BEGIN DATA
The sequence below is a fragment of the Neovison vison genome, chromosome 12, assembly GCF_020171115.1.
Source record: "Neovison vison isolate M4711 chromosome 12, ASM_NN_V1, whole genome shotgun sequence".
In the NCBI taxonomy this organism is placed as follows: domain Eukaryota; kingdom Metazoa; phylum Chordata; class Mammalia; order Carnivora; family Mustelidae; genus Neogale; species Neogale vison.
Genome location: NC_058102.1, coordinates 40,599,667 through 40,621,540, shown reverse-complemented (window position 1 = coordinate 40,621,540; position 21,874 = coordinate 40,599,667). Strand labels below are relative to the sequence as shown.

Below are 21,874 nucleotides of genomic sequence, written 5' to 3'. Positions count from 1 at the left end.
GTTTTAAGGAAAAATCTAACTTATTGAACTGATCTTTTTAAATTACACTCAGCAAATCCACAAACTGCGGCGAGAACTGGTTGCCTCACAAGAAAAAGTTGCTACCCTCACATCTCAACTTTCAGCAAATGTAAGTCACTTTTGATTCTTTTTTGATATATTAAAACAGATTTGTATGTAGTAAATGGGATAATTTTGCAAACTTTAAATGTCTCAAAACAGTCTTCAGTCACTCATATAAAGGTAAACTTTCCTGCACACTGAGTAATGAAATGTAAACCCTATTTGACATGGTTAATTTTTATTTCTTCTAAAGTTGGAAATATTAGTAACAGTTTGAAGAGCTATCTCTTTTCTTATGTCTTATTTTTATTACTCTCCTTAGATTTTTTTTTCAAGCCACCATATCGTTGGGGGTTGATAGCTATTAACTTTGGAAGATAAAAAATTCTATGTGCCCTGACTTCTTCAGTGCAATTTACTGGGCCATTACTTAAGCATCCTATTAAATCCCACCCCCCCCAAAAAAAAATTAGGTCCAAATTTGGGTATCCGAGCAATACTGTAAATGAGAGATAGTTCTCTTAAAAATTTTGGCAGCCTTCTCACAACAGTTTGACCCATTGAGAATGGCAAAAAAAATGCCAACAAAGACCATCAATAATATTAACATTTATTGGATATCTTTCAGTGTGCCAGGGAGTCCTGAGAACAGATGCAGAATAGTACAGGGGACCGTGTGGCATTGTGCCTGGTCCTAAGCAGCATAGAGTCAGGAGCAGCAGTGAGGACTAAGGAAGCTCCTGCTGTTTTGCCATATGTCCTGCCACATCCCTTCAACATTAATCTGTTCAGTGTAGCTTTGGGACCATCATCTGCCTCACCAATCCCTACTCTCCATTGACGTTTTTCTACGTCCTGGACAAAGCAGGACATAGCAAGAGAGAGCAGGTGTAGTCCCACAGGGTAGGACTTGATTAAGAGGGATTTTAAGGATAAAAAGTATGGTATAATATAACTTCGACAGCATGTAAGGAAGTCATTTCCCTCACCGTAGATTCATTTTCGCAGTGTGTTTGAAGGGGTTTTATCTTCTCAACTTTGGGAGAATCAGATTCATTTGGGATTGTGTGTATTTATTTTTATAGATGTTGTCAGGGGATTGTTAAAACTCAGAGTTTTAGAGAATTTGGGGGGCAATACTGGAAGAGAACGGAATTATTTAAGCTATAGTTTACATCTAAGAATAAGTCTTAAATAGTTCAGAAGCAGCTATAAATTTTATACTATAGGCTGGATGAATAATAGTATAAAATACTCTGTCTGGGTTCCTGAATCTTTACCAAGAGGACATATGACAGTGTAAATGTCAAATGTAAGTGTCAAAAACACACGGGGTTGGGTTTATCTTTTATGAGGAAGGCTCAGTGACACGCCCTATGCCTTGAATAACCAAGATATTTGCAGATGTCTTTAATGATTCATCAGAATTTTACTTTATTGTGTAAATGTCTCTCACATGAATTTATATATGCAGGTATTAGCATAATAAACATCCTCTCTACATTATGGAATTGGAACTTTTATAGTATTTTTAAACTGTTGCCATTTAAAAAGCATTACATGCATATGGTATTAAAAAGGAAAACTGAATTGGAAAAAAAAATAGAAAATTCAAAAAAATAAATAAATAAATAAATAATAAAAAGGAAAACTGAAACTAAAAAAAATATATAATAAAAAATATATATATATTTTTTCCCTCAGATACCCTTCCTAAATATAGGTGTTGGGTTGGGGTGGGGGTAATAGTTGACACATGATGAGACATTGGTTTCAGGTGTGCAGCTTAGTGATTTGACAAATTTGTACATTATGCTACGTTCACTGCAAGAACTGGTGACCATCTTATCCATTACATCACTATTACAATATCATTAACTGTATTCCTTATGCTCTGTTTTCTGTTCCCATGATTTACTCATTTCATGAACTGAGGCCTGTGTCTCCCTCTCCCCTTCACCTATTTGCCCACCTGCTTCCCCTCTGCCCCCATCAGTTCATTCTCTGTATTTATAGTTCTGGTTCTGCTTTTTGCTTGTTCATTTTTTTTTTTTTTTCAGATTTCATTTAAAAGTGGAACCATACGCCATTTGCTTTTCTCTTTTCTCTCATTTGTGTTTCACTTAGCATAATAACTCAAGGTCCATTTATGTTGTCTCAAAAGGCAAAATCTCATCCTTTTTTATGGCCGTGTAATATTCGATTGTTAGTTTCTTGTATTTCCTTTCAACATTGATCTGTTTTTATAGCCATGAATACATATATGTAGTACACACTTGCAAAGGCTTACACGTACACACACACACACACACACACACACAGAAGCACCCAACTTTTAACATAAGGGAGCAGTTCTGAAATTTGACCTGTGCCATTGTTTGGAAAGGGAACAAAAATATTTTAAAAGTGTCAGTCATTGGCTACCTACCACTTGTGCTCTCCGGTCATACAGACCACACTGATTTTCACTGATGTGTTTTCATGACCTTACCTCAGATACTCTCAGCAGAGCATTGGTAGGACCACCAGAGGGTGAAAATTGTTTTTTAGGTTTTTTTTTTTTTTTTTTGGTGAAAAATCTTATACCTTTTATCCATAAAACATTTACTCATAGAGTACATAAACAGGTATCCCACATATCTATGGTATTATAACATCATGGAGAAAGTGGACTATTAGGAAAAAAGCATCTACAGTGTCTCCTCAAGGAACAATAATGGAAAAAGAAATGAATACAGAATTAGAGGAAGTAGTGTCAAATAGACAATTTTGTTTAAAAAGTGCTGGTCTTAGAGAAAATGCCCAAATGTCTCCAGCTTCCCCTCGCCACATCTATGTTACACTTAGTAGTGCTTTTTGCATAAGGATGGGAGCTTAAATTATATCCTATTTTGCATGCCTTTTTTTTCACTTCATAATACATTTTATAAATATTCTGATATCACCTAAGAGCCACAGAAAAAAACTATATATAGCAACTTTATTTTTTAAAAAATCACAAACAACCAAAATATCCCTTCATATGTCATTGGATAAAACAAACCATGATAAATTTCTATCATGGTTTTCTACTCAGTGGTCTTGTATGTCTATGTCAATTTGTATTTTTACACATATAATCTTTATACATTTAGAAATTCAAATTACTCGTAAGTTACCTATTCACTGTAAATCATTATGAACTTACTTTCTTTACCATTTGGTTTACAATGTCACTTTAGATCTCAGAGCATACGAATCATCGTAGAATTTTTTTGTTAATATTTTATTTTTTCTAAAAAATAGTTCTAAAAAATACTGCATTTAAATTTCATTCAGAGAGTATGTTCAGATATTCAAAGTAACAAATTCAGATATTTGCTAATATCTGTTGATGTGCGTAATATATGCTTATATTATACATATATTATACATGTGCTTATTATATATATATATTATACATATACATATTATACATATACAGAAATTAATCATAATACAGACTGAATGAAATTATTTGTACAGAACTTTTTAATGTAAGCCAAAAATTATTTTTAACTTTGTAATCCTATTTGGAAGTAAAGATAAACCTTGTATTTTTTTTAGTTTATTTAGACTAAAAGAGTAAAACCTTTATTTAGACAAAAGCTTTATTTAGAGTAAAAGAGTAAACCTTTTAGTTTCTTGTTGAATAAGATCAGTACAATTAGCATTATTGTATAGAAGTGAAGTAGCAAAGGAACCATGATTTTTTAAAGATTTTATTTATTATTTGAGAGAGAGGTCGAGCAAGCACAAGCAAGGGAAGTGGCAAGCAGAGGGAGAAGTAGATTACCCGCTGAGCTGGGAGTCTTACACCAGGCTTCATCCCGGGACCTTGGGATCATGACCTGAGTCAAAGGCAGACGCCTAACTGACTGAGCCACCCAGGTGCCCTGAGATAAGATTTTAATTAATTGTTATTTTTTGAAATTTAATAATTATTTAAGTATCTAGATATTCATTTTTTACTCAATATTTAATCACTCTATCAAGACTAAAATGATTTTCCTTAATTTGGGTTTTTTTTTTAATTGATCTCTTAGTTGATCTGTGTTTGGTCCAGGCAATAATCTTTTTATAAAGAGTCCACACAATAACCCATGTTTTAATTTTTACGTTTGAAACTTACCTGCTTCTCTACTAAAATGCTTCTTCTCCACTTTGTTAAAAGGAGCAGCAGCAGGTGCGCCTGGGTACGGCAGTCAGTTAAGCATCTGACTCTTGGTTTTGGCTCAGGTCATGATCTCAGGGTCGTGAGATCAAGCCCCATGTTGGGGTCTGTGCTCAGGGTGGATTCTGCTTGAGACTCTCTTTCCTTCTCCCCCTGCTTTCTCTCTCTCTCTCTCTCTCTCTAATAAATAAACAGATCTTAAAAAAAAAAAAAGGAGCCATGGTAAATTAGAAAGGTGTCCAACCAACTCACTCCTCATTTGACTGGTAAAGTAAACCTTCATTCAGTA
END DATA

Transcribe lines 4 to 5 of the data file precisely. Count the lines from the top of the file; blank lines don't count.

Genome location: NC_058102.1, coordinates 40,599,667 through 40,621,540, shown reverse-complemented (window position 1 = coordinate 40,621,540; position 21,874 = coordinate 40,599,667). Strand labels below are relative to the sequence as shown.

Below are 21,874 nucleotides of genomic sequence, written 5' to 3'. Positions count from 1 at the left end.